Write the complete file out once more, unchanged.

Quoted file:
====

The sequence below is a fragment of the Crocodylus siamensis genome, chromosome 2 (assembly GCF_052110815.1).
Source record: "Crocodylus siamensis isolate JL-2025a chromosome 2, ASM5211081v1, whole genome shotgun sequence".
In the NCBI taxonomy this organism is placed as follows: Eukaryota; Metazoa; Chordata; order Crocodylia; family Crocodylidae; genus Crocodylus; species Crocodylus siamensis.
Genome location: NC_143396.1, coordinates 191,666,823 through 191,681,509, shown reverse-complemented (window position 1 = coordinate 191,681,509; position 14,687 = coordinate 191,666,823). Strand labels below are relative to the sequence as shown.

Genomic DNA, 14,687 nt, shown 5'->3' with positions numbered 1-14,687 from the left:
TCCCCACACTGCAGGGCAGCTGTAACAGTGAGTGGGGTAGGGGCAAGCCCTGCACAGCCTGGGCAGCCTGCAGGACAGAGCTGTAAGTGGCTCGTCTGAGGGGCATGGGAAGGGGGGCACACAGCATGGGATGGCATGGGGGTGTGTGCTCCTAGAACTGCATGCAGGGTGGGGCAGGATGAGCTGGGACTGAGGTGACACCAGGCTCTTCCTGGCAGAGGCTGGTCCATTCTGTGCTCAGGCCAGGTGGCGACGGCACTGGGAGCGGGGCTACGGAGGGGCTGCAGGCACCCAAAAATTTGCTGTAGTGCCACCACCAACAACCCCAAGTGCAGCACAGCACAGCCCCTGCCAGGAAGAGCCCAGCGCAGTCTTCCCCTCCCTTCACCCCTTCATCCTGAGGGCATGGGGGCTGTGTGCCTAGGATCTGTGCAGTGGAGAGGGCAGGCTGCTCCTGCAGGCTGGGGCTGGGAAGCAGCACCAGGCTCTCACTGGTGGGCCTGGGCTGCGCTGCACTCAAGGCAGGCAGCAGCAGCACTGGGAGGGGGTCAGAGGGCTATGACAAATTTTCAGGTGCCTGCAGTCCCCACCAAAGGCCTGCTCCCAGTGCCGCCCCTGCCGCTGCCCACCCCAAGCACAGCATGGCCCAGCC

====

The sequence below is a fragment of the Crocodylus siamensis genome, chromosome 2 (assembly GCF_052110815.1).
Source record: "Crocodylus siamensis isolate JL-2025a chromosome 2, ASM5211081v1, whole genome shotgun sequence".
In the NCBI taxonomy this organism is placed as follows: Eukaryota; Metazoa; Chordata; order Crocodylia; family Crocodylidae; genus Crocodylus; species Crocodylus siamensis.
Genome location: NC_143396.1, coordinates 191,666,823 through 191,681,509, shown reverse-complemented (window position 1 = coordinate 191,681,509; position 14,687 = coordinate 191,666,823). Strand labels below are relative to the sequence as shown.

Genomic DNA, 14,687 nt, shown 5'->3' with positions numbered 1-14,687 from the left:
TCCCCACACTGCAGGGCAGCTGTAACAGTGAGTGGGGTAGGGGCAAGCCCTGCACAGCCTGGGCAGCCTGCAGGACAGAGCTGTAAGTGGCTCGTCTGAGGGGCATGGGAAGGGGGGCACACAGCATGGGATGGCATGGGGGTGTGTGCTCCTAGAACTGCATGCAGGGTGGGGCAGGATGAGCTGGGACTGAGGTGACACCAGGCTCTTCCTGGCAGAGGCTGGTCCATTCTGTGCTCAGGCCAGGTGGCGACGGCACTGGGAGCGGGGCTACGGAGGGGCTGCAGGCACCCAAAAATTTGCTGTAGTGCCACCACCAACAACCCCAAGTGCAGCACAGCACAGCCCCTGCCAGGAAGAGCCCAGCGCAGTCTTCCCCTCCCTTCACCCCTTCATCCTGAGGGCATGGGGGCTGTGTGCCTAGGATCTGTGCAGTGGAGAGGGCAGGCTGCTCCTGCAGGCTGGGGCTGGGAAGCAGCACCAGGCTCTCACTGGTGGGCCTGGGCTGCGCTGCACTCAAGGCAGGCAGCAGCAGCACTGGGAGGGGGTCAGAGGGCTATGACAAATTTTCAGGTGCCTGCAGTCCCCACCAAAGGCCTGCTCCCAGTGCCGCCCCTGCCGCTGCCCACCCCAAGCACAGCATGGCCCAGCC